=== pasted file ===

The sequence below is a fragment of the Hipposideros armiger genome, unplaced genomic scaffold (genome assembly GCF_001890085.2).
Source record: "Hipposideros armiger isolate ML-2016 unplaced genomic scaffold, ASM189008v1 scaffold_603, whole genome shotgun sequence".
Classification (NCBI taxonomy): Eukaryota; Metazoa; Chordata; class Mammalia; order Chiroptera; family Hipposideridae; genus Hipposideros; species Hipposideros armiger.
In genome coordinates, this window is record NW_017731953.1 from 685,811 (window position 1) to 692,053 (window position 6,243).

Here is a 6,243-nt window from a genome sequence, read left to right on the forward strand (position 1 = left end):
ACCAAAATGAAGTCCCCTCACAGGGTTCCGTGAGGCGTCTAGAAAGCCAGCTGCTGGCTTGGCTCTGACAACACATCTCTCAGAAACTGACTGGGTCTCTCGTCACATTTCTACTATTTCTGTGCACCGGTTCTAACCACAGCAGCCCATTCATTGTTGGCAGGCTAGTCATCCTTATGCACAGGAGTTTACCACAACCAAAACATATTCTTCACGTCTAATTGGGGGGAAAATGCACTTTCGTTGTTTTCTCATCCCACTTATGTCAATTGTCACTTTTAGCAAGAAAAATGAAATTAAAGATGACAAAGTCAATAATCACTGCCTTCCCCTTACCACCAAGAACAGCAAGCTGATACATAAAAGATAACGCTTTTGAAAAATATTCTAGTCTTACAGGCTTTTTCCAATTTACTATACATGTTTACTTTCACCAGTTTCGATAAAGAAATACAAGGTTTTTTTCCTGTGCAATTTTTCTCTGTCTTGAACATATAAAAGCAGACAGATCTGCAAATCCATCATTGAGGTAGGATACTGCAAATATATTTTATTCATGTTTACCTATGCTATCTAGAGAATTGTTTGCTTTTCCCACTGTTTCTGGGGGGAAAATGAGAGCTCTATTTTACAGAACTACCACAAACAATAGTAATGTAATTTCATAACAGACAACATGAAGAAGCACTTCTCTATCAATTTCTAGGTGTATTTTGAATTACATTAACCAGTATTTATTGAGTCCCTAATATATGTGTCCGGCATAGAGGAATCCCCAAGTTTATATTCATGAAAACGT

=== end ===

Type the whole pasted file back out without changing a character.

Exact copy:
The sequence below is a fragment of the Hipposideros armiger genome, unplaced genomic scaffold (genome assembly GCF_001890085.2).
Source record: "Hipposideros armiger isolate ML-2016 unplaced genomic scaffold, ASM189008v1 scaffold_603, whole genome shotgun sequence".
Classification (NCBI taxonomy): Eukaryota; Metazoa; Chordata; class Mammalia; order Chiroptera; family Hipposideridae; genus Hipposideros; species Hipposideros armiger.
In genome coordinates, this window is record NW_017731953.1 from 685,811 (window position 1) to 692,053 (window position 6,243).

Here is a 6,243-nt window from a genome sequence, read left to right on the forward strand (position 1 = left end):
ACCAAAATGAAGTCCCCTCACAGGGTTCCGTGAGGCGTCTAGAAAGCCAGCTGCTGGCTTGGCTCTGACAACACATCTCTCAGAAACTGACTGGGTCTCTCGTCACATTTCTACTATTTCTGTGCACCGGTTCTAACCACAGCAGCCCATTCATTGTTGGCAGGCTAGTCATCCTTATGCACAGGAGTTTACCACAACCAAAACATATTCTTCACGTCTAATTGGGGGGAAAATGCACTTTCGTTGTTTTCTCATCCCACTTATGTCAATTGTCACTTTTAGCAAGAAAAATGAAATTAAAGATGACAAAGTCAATAATCACTGCCTTCCCCTTACCACCAAGAACAGCAAGCTGATACATAAAAGATAACGCTTTTGAAAAATATTCTAGTCTTACAGGCTTTTTCCAATTTACTATACATGTTTACTTTCACCAGTTTCGATAAAGAAATACAAGGTTTTTTTCCTGTGCAATTTTTCTCTGTCTTGAACATATAAAAGCAGACAGATCTGCAAATCCATCATTGAGGTAGGATACTGCAAATATATTTTATTCATGTTTACCTATGCTATCTAGAGAATTGTTTGCTTTTCCCACTGTTTCTGGGGGGAAAATGAGAGCTCTATTTTACAGAACTACCACAAACAATAGTAATGTAATTTCATAACAGACAACATGAAGAAGCACTTCTCTATCAATTTCTAGGTGTATTTTGAATTACATTAACCAGTATTTATTGAGTCCCTAATATATGTGTCCGGCATAGAGGAATCCCCAAGTTTATATTCATGAAAACGT